This paper presents a method for extracting transit performance metrics from a General Transit Feed Specification’s Real-Time (GTFS-RT) component and aggregating them to roadway segments. A framework is then used to analyze this data in terms of consistent, predictable delays (systematic delays) and random variation on a segment-by-segment basis (stochastic delays). All methods and datasets used are generalizable to transit systems which report vehicle locations in terms of GTFS-RT parameters. This provides a network-wide screening tool that can be used to determine locations where reactive treatments (e.g., schedule padding) or proactive infrastructural changes (e.g., bus-only lanes, transit signal priority) may be effective at improving efficiency and reliability. To demonstrate this framework, a case study is performed regarding one year of GTFS-RT data retrieved from the King County Metro bus network in Seattle, Washington. Stochastic and systematic delays were calculated and assigned to segments in the network, providing insight to spatial trends in reliability and efficiency. Findings for the study network suggest that high-pace segments create an opportunity for large, stochastic speedups, while the network as a whole may carry excessive schedule padding. In addition to the static analysis discussed in this paper, an online interactive visualization tool was developed to display ongoing performance measures in the case study region. All code is open-source to encourage additional generalizable work on the GTFS-RT standard.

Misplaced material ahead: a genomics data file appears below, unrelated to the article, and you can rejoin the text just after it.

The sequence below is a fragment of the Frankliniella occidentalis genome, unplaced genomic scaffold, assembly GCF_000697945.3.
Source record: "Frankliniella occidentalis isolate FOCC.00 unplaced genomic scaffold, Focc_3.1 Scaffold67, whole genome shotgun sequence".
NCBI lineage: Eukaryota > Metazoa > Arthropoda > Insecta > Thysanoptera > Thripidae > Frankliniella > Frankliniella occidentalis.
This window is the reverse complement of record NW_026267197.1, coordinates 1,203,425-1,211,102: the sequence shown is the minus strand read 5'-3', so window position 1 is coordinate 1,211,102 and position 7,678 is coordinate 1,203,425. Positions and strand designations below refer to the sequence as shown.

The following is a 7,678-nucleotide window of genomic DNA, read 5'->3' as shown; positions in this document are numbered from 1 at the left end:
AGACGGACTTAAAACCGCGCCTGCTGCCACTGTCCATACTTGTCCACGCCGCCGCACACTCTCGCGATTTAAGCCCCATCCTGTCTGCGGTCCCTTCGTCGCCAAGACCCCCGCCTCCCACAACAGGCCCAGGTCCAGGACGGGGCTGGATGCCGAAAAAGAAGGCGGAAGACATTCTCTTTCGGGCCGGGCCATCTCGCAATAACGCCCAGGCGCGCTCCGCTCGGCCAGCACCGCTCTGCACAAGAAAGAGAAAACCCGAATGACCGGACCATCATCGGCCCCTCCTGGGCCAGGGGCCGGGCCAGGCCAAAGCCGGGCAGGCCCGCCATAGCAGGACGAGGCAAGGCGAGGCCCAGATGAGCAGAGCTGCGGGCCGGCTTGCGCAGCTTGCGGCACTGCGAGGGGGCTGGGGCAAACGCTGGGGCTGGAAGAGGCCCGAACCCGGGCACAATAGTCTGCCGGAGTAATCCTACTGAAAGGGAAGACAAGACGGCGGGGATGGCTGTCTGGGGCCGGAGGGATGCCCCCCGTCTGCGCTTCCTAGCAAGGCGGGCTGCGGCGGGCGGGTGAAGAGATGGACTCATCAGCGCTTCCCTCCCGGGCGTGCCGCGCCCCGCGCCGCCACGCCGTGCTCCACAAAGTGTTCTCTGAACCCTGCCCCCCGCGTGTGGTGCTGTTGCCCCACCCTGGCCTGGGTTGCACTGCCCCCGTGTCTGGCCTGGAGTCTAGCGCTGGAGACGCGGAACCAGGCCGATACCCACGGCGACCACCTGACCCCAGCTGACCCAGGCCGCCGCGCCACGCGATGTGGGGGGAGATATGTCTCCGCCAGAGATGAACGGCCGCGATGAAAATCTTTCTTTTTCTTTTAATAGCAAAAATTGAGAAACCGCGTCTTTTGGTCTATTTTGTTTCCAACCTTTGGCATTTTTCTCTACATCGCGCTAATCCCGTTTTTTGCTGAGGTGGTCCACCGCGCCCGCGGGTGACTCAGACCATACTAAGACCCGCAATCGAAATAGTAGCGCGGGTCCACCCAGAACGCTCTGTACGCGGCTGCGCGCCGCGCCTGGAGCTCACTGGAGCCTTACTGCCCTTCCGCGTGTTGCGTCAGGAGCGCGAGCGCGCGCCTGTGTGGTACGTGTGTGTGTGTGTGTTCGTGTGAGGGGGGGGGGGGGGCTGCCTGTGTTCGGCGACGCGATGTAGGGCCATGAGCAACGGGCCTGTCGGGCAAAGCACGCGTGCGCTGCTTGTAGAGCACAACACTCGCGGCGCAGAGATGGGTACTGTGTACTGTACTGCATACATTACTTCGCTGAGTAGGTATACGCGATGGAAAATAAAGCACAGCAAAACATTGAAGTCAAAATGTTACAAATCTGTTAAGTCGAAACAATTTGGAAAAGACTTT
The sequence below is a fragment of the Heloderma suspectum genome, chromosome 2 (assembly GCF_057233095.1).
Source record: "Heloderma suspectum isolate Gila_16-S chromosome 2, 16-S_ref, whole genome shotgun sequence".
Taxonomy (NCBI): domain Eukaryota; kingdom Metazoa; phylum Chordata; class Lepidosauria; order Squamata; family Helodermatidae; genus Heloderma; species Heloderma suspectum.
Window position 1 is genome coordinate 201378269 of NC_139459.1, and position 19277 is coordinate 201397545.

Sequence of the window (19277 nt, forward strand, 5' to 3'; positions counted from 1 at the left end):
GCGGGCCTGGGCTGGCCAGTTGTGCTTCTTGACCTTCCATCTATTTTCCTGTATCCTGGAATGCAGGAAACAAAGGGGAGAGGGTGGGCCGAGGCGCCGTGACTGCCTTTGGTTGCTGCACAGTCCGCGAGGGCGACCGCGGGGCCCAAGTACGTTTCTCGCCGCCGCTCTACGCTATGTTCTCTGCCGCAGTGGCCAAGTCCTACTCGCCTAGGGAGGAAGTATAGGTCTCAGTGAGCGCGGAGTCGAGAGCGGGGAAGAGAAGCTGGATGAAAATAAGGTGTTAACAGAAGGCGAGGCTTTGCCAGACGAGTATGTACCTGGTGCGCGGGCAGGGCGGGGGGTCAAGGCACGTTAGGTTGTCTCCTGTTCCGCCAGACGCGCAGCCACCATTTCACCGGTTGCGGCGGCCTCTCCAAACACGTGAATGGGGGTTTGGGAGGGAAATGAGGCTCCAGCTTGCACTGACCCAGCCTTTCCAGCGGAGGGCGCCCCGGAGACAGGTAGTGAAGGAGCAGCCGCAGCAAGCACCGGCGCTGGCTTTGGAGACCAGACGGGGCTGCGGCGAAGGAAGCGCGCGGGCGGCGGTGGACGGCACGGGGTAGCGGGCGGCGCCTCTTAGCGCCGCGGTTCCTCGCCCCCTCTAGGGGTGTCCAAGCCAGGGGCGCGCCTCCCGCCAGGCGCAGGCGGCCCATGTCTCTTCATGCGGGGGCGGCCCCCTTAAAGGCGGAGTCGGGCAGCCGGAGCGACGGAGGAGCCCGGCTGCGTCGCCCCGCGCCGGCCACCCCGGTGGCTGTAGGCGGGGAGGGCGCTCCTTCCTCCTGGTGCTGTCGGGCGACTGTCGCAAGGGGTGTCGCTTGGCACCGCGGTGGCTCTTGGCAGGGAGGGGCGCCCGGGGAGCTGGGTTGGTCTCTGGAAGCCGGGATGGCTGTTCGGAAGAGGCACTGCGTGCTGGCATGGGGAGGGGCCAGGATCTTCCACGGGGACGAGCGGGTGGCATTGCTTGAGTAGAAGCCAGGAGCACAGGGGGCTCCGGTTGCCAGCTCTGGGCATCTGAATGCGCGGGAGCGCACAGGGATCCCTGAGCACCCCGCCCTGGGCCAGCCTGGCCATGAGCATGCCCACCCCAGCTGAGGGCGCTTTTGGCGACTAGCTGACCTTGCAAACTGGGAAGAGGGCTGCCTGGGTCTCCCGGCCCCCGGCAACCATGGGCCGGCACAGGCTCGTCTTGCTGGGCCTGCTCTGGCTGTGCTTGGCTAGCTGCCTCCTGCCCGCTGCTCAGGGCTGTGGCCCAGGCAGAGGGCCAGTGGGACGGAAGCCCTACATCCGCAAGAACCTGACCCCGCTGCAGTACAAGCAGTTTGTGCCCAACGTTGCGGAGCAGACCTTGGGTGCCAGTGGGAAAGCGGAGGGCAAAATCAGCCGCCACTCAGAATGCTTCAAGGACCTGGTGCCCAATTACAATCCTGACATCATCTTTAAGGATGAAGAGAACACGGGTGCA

Aemmer, Z., Ranjbari, A. & MacKenzie, D. Measurement and classification of transit delays using GTFS-RT data. Public Transp 14, 263–285 (2022). https://doi.org/10.1007/s12469-022-00291-7.